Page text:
‘One: tell them what you’re going to tell them; two: tell them; three: tell them what you just told them.’ It’s the first lesson of public speaking and debating and is a formula that will never let you down. It applies in advertising, although it doesn’t quite roll off the tongue as easily: ‘One: tell them what you’re going to sell them and why they need it; two: sell it to them; three: tell them what you just sold them and why they need to buy it again.’
It’s a handy rule for all forms of communication, and the reason is simple. Our decision to purchase any given product is highly emotional, but based on rational preconceptions. At the so-called ‘point of purchase’ our brains should already be predisposed to handing over the loot. Any lingering doubts about the reasons why or the quality of the product should have long been assuaged during the pre-selling (or pre-telling) period; allowing nothing to interrupt the pure flow of endorphin-fuelled emotions.
Stage one is where the cleverness and creativity comes in; the art — and indeed the science — of persuasion. Some believe the best way is to keep on repeating a literal phrase ad nauseam (‘the burgers are better’, ‘lowest prices are just the beginning’, ‘stop the boats’) whereas others prefer a more lateral approach, using carefully chosen words to allow the astute listener to reach the conclusion you want them to reach: ‘if you drink and drive, you’re a bloody idiot’, ‘thank God for the Salvos’, ‘Vorsprung durch Technik’.
Say you’ve got a smelly brown anti-septic liquid that consumers associate with toilet floors in hospitals. Your job is to expand your market into the family home. To do so, before a single new product hits the shelf, you first need to find an emotional trigger. Sell the idea to Mums that most kids encounter nasty germs in the schoolyard. Then, and only then, offer them your repackaged, sweet-smelling product. ‘I’m not washing my hands in that stuff, it’s for hospital toilets!’ will be the initial response. But then your pre-sold argument will kick in: ‘Yikes! Kaitlin might bring germs home and infect the whole family!’ Ker-ching! Job done.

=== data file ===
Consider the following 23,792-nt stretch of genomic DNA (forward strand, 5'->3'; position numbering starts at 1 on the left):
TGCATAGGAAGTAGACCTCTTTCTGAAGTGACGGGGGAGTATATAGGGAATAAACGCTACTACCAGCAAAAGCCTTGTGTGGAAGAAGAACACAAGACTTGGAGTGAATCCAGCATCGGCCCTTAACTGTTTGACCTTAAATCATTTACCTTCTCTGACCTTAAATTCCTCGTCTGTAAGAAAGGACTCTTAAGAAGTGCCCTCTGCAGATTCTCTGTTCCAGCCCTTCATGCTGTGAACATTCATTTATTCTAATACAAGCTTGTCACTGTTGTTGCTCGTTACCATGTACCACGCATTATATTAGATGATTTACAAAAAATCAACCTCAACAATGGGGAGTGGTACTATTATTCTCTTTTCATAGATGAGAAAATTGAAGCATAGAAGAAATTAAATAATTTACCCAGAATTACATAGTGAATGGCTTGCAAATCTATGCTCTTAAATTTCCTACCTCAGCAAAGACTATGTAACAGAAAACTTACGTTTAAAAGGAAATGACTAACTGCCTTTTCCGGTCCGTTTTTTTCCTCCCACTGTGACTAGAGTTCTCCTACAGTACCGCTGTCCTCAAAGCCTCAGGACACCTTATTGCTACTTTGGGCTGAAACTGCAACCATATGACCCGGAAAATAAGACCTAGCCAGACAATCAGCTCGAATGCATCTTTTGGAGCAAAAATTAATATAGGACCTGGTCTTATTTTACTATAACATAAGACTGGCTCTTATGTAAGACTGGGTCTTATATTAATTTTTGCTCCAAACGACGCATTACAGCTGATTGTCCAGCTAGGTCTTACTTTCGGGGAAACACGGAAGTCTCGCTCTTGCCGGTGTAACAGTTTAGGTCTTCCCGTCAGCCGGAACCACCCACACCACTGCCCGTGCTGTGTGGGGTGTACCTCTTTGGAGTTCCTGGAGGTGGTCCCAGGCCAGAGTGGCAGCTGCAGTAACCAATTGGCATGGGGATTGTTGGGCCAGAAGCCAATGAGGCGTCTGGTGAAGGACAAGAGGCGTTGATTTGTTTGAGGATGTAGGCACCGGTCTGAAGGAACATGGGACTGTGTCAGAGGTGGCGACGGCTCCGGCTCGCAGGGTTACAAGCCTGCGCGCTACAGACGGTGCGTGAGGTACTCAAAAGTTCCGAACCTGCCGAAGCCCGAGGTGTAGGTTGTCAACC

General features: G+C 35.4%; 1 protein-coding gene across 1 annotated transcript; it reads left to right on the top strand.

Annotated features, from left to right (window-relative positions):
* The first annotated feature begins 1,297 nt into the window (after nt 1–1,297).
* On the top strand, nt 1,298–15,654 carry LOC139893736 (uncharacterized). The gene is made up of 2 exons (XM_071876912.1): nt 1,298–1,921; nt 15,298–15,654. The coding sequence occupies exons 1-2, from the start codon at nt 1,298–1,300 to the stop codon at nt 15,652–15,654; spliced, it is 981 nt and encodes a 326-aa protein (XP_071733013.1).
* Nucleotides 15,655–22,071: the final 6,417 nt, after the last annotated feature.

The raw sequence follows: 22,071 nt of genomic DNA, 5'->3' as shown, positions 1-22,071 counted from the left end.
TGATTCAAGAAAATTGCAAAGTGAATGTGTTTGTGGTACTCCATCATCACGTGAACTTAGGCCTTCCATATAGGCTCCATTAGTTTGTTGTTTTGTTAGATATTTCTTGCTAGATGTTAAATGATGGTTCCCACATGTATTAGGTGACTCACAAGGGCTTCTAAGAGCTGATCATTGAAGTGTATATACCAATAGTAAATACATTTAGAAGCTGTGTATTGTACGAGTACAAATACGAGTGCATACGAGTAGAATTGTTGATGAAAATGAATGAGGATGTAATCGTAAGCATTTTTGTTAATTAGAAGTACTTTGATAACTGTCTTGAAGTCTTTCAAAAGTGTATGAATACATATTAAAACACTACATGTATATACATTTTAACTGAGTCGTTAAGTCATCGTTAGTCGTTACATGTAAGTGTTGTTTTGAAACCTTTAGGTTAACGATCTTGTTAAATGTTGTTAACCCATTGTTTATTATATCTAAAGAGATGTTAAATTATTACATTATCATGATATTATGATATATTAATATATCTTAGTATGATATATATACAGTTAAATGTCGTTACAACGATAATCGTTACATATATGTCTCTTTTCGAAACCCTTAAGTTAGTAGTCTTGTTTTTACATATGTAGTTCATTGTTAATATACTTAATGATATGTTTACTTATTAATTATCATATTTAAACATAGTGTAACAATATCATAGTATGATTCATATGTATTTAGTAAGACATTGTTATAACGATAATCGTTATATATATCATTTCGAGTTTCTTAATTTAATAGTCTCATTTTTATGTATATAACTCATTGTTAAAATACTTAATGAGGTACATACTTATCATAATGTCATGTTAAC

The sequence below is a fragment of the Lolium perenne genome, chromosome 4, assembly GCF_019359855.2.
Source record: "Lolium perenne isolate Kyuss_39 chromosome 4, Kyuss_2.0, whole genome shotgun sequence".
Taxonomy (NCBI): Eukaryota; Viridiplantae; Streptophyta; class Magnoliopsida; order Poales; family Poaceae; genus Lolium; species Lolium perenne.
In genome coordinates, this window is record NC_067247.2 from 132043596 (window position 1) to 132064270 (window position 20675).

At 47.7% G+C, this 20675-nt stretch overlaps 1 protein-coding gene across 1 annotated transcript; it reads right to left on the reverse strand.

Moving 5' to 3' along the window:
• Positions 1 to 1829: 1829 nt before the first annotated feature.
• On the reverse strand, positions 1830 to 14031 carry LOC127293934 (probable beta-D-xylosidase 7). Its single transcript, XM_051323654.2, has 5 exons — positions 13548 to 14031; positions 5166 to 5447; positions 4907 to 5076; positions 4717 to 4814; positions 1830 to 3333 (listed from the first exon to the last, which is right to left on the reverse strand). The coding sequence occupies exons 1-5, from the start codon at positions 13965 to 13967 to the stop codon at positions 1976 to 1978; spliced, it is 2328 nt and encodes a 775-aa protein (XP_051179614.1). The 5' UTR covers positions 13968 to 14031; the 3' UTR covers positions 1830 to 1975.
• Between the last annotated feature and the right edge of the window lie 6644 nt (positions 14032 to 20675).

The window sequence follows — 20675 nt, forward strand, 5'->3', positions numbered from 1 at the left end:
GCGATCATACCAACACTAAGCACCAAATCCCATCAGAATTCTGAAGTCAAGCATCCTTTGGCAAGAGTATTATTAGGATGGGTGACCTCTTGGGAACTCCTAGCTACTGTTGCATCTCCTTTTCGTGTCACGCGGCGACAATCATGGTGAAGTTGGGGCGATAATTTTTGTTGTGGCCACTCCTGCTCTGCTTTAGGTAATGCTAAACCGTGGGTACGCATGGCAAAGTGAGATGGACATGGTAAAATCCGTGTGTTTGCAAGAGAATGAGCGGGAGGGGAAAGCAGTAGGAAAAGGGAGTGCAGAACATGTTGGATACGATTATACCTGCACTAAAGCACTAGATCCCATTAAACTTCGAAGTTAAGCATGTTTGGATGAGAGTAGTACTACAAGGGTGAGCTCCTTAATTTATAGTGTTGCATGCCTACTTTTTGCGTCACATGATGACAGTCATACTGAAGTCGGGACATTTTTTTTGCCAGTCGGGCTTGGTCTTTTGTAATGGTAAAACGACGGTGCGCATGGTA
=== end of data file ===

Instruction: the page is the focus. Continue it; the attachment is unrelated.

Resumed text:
If consumers are even remotely inclined to buy your argument, you must allow them to believe they have reached whatever conclusions you wish them to reach of their own accord. It’s like telling a joke; the punchline is so much more potent and effective if the listener makes the connection in their own brain.
Attempting to persuade the buyer rationally during the emotionally charged unveiling of the product is futile. Afterwards, it’s almost hopeless.
Like many in the communications game, I sat aghast watching the budget unfold.
Not because of the budget. By the time you’ve waded through it all most of it makes sense, and much of it will go some way to cleaning up the putrid mess Labor left behind. There are some worthy structural calls, and a long-overdue focus on returning the welfare safety net to being just that. The budget isn’t the problem; it’s the way it was sold. Or rather, the way it wasn’t.